Sometimes I hear the stories of young people who struggle with drug or alcohol addictions and others who repeatedly make bad choices regardless of the consequences. It is easy to be judgmental and think, “Why can’t they just get their act together and stop it?!” But then I start looking at my own life and see the same patterns at work, just in less visible ways. My sin is no better than theirs just because people don’t know about it and I’m not breaking any laws.
Sin is sin. In many ways, it doesn’t really matter what temptations we struggle with, because the answer is always to be found in salvation in Jesus Christ and through the transforming work of the Holy Spirit. We all need God’s grace and mercy constantly. Even if we get rid of the outward sins, there are still internal sins in our thoughts and attitudes. There will always be something that needs confessed and forgiven as long as we’re on this earth. The truth is we’re all addicted to sin in one way or another.
I frequently wrestle with verses such as these:
- “Since therefore Christ suffered in the flesh, arm yourselves with the same way of thinking, for whoever has suffered in the flesh has ceased from sin, so as to live for the rest of the time in the flesh no longer for human passions but for the will of God” (1 Peter 4:1-2 ESV).
- “My little children, I am writing these things to you so that you may not sin. But if anyone does sin, we have an advocate with the Father, Jesus Christ the righteous… No one born of God makes a practice of sinning, for God’s seed abides in him; and he cannot keep on sinning, because he has been born of God” (1 John 2:1, 3:9).
- “We know that our old self was crucified with Him in order that the body of sin might be brought to nothing, so that we would no longer be enslaved to sin… Let not sin therefore reign in your mortal body, to make you obey its passions” (Romans 6:6, 12).
It can be really discouraging to fall (or jump) into sin once again and then wonder, “If I’m really a Christian and have the Holy Spirit, why don’t I have this mysterious power to obey like the Bible says?” I find a lot more in common with Paul’s words in Romans 7:18-20 and following:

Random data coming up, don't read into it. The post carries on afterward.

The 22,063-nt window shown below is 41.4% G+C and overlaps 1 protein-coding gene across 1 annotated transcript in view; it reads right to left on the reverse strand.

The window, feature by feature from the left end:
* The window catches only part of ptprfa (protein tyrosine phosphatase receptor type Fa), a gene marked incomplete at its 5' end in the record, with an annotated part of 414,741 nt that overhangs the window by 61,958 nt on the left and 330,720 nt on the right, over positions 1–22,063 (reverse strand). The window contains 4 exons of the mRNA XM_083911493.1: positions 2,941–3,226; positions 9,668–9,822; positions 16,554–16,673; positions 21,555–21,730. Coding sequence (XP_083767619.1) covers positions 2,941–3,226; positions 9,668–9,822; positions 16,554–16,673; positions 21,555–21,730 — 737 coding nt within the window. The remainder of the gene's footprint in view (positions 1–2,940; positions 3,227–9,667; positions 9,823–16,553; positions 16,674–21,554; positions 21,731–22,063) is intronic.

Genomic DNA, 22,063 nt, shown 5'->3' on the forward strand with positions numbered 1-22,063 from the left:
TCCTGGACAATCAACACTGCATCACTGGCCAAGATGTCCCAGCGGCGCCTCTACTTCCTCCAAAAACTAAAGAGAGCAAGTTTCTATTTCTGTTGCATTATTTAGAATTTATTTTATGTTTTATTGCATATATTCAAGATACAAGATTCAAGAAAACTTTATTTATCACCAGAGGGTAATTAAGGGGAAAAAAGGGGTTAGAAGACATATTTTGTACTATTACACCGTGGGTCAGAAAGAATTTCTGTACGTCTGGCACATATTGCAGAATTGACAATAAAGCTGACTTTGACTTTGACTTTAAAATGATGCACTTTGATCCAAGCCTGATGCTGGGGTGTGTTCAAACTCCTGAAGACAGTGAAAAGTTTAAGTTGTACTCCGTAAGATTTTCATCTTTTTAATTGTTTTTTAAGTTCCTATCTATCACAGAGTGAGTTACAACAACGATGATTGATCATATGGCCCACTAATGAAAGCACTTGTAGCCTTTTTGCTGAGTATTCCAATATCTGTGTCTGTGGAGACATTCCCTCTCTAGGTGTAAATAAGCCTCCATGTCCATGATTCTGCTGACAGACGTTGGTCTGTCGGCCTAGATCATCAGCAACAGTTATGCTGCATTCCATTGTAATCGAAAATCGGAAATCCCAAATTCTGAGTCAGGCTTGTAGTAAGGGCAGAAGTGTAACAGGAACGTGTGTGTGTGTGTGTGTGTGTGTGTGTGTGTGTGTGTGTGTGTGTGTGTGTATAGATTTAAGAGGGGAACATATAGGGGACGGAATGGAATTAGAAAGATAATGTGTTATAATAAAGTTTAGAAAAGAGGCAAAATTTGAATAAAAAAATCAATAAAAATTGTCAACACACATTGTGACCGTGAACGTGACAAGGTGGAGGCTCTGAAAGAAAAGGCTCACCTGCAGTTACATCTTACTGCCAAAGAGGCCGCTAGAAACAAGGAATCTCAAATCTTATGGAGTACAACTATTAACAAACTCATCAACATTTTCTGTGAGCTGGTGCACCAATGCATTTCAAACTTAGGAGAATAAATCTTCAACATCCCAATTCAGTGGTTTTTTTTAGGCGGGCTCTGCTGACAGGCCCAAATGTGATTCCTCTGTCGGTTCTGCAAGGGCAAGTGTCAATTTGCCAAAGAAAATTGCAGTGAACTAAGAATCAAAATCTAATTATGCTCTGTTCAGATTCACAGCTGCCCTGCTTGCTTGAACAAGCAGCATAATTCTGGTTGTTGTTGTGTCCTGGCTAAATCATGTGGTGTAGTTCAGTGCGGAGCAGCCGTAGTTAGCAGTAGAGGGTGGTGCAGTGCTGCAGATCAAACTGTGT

“For I know that nothing good dwells in me, that is, in my flesh. For I have the desire to do what is right, but not the ability to carry it out. For I do not do the good I want, but the evil I do not want is what I keep on doing. Now if I do what I do not want, it is no longer I who do it, but sins that dwells in me.”
This is the Christian dilemma—we know what is right, we desire to do good, we take all the steps we can think of to prevent sin, and yet we still do it. It doesn’t seem to matter how many Bible verses we memorize, how many sermons we listen to, or how many Christian songs we sing. In Paul’s case, it didn’t matter how much Spirit-inspired Scripture he wrote, how many people he converted, or how much he suffered for his faith, he still found ways to sin. (I disagree with those who claim that Romans 7 was describing Paul’s pre-converted state. In Philippians 3:6 he said he was blameless in regard to the law prior to his conversion.) It may be both discouraging and encouraging to know that even someone as zealous as the Apostle Paul faced the same struggle we have.
No matter how hard we try, we aren’t going to reach sinlessness in this life. But the good news is that God knows all that and He loves us anyway. As Brennan Manning used to say,
“Do you believe that God loves you beyond worthiness and unworthiness, beyond fidelity and infidelity—that He loves you in the morning sun and in the evening rain—that He loves you when your intellect denies it, your emotions refuse it, your whole being rejects it? Do you believe that God loves without condition or reservation and loves you this moment as you are and not as you should be but you’re never going to be as you should be?”
And in love He provided mercy and forgiveness for our sins through the blood of Jesus Christ. Let us lean into His love.
“I am writing to you, little children, because your sins are forgiven for His name’s sake… By this we shall know that we are of the truth and reassure our heart before Him; for whenever our heart condemns us, God is greater than our heart, and He knows everything” (1 John 2:12, 3:19-20).
© 2018 Dawn Rutan. The views stated may or may not reflect the beliefs of the pastor or leadership of Dulin’s Grove Church.